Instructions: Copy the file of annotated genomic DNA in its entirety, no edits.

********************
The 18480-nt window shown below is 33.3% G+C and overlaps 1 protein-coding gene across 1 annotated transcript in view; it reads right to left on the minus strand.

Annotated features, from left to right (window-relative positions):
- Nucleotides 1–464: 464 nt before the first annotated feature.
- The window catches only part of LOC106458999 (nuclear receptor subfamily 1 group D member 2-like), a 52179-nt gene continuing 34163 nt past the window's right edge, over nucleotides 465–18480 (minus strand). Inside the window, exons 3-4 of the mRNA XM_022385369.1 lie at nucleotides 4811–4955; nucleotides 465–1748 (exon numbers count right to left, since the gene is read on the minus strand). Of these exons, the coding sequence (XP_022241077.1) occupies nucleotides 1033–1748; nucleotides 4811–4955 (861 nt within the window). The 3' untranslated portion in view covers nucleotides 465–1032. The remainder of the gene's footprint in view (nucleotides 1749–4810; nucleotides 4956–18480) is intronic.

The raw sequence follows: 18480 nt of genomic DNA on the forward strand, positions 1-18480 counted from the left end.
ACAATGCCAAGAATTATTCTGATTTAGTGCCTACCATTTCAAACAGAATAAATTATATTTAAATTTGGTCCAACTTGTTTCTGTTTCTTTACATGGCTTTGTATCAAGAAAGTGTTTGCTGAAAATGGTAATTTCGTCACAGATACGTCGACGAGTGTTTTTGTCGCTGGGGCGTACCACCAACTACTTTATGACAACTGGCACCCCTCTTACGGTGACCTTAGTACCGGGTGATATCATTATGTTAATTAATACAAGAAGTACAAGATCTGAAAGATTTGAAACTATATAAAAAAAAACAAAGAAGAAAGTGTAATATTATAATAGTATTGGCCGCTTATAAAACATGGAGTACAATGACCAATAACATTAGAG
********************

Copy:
The 18480-nt window shown below is 33.3% G+C and overlaps 1 protein-coding gene across 1 annotated transcript in view; it reads right to left on the minus strand.

Annotated features, from left to right (window-relative positions):
- Nucleotides 1–464: 464 nt before the first annotated feature.
- The window catches only part of LOC106458999 (nuclear receptor subfamily 1 group D member 2-like), a 52179-nt gene continuing 34163 nt past the window's right edge, over nucleotides 465–18480 (minus strand). Inside the window, exons 3-4 of the mRNA XM_022385369.1 lie at nucleotides 4811–4955; nucleotides 465–1748 (exon numbers count right to left, since the gene is read on the minus strand). Of these exons, the coding sequence (XP_022241077.1) occupies nucleotides 1033–1748; nucleotides 4811–4955 (861 nt within the window). The 3' untranslated portion in view covers nucleotides 465–1032. The remainder of the gene's footprint in view (nucleotides 1749–4810; nucleotides 4956–18480) is intronic.

The raw sequence follows: 18480 nt of genomic DNA on the forward strand, positions 1-18480 counted from the left end.
ACAATGCCAAGAATTATTCTGATTTAGTGCCTACCATTTCAAACAGAATAAATTATATTTAAATTTGGTCCAACTTGTTTCTGTTTCTTTACATGGCTTTGTATCAAGAAAGTGTTTGCTGAAAATGGTAATTTCGTCACAGATACGTCGACGAGTGTTTTTGTCGCTGGGGCGTACCACCAACTACTTTATGACAACTGGCACCCCTCTTACGGTGACCTTAGTACCGGGTGATATCATTATGTTAATTAATACAAGAAGTACAAGATCTGAAAGATTTGAAACTATATAAAAAAAAACAAAGAAGAAAGTGTAATATTATAATAGTATTGGCCGCTTATAAAACATGGAGTACAATGACCAATAACATTAGAG